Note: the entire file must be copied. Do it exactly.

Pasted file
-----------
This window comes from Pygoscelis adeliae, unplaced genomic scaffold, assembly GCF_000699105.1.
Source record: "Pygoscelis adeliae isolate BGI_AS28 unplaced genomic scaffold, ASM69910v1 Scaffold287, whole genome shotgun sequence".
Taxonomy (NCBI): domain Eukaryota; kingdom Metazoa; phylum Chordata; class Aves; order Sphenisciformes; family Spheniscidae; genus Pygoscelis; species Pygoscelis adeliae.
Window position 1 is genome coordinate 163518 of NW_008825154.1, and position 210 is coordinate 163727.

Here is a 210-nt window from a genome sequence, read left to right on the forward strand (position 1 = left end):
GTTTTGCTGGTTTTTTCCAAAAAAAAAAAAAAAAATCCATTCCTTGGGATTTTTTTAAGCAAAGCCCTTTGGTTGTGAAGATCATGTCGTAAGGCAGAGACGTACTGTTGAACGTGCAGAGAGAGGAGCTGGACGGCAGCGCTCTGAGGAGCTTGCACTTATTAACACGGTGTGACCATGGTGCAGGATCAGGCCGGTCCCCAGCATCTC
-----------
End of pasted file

This window comes from Pygoscelis adeliae, unplaced genomic scaffold, assembly GCF_000699105.1.
Source record: "Pygoscelis adeliae isolate BGI_AS28 unplaced genomic scaffold, ASM69910v1 Scaffold287, whole genome shotgun sequence".
Taxonomy (NCBI): domain Eukaryota; kingdom Metazoa; phylum Chordata; class Aves; order Sphenisciformes; family Spheniscidae; genus Pygoscelis; species Pygoscelis adeliae.
Window position 1 is genome coordinate 163518 of NW_008825154.1, and position 210 is coordinate 163727.

Here is a 210-nt window from a genome sequence, read left to right on the forward strand (position 1 = left end):
GTTTTGCTGGTTTTTTCCAAAAAAAAAAAAAAAAATCCATTCCTTGGGATTTTTTTAAGCAAAGCCCTTTGGTTGTGAAGATCATGTCGTAAGGCAGAGACGTACTGTTGAACGTGCAGAGAGAGGAGCTGGACGGCAGCGCTCTGAGGAGCTTGCACTTATTAACACGGTGTGACCATGGTGCAGGATCAGGCCGGTCCCCAGCATCTC